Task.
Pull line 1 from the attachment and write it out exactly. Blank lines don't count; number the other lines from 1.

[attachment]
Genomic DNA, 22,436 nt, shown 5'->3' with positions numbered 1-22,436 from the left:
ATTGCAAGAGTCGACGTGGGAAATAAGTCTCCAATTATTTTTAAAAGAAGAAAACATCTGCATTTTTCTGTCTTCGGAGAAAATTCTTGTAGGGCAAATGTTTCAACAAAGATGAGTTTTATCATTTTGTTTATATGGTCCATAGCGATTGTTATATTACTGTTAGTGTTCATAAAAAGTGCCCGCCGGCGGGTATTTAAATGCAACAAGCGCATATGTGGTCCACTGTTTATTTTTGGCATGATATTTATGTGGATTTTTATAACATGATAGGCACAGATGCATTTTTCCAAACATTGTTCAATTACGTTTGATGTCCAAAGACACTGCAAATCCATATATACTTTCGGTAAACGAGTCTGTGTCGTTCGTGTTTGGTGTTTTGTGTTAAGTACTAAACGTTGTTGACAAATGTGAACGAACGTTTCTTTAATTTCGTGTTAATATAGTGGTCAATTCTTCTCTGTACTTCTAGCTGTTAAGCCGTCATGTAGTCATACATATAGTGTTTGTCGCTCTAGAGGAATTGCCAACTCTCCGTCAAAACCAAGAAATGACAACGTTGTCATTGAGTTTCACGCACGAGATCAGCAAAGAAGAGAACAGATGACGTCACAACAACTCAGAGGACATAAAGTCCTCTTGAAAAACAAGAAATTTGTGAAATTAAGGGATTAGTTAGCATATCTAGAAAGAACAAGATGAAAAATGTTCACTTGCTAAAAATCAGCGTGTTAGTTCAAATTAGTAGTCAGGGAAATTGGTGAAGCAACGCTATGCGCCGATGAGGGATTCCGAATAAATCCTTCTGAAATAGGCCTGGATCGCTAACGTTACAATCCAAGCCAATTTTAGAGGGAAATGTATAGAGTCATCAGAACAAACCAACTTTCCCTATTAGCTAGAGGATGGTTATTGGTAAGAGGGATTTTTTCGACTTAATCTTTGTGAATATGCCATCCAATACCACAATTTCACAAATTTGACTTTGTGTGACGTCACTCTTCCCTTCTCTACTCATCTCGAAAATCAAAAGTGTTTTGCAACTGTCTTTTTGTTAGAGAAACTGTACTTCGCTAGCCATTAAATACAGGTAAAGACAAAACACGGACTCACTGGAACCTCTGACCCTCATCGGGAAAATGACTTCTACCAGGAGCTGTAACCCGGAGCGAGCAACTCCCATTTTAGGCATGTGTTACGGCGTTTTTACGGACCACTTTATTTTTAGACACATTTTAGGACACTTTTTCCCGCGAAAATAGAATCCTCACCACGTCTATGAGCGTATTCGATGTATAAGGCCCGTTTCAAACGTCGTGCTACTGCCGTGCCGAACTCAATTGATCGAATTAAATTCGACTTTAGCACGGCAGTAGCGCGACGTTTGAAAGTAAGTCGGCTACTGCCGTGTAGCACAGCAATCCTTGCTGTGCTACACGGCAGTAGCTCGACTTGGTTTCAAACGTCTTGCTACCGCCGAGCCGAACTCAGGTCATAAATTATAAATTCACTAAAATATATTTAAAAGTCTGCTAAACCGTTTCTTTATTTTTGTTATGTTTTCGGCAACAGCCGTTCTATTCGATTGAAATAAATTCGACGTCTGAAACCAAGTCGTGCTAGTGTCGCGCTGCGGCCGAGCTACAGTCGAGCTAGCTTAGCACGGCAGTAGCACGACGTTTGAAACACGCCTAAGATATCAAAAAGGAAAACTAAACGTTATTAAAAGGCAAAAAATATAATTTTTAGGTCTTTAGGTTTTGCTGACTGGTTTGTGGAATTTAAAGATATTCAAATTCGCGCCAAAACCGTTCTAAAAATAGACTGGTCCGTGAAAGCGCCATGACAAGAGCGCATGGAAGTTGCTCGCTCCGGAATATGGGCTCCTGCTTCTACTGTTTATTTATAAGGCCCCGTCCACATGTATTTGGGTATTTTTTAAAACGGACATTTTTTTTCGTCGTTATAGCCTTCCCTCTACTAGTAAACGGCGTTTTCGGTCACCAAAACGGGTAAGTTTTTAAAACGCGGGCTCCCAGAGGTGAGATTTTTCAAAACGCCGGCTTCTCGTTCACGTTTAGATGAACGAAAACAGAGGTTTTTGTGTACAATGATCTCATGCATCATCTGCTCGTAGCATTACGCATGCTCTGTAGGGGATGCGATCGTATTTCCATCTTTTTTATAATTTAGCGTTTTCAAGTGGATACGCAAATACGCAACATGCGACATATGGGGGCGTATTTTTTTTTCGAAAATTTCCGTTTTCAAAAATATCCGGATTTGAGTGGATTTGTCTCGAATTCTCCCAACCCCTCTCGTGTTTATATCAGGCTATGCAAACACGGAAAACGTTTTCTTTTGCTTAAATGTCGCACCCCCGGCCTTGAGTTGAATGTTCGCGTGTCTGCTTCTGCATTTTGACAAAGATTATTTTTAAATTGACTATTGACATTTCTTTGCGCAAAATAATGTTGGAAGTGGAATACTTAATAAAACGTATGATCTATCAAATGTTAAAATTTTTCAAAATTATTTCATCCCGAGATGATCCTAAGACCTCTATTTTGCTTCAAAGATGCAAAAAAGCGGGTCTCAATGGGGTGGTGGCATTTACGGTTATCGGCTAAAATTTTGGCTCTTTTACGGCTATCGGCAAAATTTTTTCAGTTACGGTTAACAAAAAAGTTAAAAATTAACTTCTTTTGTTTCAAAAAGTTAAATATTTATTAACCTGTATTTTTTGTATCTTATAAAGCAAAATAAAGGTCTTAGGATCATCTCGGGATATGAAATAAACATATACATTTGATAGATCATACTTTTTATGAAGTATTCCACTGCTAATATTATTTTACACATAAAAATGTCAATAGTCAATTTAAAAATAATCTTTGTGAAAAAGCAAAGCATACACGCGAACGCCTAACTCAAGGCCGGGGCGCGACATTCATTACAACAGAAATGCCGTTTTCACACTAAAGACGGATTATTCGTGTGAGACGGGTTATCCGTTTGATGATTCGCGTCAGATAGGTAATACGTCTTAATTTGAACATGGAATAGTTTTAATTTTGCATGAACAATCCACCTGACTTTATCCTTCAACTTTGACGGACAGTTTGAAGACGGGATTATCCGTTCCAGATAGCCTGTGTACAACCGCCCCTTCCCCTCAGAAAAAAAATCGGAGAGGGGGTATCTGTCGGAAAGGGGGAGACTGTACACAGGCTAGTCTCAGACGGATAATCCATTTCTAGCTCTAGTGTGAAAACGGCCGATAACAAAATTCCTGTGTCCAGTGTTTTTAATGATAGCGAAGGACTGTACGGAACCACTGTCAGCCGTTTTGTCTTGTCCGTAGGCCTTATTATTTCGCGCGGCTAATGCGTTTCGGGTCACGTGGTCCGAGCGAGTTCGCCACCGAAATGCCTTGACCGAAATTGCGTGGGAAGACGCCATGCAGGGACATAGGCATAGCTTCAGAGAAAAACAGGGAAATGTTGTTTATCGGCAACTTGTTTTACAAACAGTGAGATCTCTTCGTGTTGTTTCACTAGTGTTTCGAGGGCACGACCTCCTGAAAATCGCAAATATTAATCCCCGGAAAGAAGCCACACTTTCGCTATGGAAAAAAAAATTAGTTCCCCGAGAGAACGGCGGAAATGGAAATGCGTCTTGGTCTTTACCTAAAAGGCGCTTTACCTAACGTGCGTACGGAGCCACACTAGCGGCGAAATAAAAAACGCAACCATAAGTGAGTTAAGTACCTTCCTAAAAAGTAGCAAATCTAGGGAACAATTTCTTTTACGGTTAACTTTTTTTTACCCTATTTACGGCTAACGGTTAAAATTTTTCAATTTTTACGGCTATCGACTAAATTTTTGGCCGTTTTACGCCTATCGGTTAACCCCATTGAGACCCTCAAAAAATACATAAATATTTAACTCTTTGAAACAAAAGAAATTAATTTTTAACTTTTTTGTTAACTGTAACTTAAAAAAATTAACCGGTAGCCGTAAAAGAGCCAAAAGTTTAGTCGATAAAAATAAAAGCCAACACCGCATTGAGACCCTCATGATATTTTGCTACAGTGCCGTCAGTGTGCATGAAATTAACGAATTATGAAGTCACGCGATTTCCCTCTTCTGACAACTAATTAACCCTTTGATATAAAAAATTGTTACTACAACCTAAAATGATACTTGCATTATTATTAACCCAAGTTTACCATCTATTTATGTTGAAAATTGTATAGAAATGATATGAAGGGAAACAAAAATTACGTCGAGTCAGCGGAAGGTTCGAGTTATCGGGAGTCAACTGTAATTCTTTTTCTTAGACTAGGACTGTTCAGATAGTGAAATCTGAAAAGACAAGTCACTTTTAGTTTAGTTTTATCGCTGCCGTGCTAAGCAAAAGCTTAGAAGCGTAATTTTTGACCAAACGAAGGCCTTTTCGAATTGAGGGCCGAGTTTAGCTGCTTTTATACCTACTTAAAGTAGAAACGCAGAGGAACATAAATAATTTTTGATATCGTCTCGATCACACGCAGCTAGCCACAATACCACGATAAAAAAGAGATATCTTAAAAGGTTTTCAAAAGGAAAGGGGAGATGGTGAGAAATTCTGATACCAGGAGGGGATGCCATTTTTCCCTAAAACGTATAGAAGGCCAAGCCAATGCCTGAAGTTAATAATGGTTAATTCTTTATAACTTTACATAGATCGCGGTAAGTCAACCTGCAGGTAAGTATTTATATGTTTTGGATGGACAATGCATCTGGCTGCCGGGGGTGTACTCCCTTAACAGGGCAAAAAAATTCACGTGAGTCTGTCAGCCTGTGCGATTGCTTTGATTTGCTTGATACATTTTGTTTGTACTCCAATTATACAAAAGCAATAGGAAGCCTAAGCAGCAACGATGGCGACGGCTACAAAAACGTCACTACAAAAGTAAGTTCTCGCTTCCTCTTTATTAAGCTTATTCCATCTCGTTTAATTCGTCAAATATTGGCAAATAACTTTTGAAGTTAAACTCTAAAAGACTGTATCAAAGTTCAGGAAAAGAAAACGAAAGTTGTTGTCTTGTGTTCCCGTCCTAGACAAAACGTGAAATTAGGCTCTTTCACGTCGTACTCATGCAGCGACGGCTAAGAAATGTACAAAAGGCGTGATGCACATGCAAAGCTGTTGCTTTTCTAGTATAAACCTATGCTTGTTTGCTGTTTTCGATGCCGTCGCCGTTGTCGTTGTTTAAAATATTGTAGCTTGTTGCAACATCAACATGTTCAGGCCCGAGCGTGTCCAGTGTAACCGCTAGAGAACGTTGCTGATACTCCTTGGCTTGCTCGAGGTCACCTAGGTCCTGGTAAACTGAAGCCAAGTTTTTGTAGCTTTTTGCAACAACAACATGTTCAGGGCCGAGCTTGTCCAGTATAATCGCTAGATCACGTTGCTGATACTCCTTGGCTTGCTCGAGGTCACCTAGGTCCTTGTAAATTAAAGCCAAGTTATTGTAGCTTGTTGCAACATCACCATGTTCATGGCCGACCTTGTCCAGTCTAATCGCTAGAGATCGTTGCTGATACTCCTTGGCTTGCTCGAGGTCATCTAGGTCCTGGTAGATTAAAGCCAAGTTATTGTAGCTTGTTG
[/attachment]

Genomic DNA, 22,436 nt, shown 5'->3' with positions numbered 1-22,436 from the left: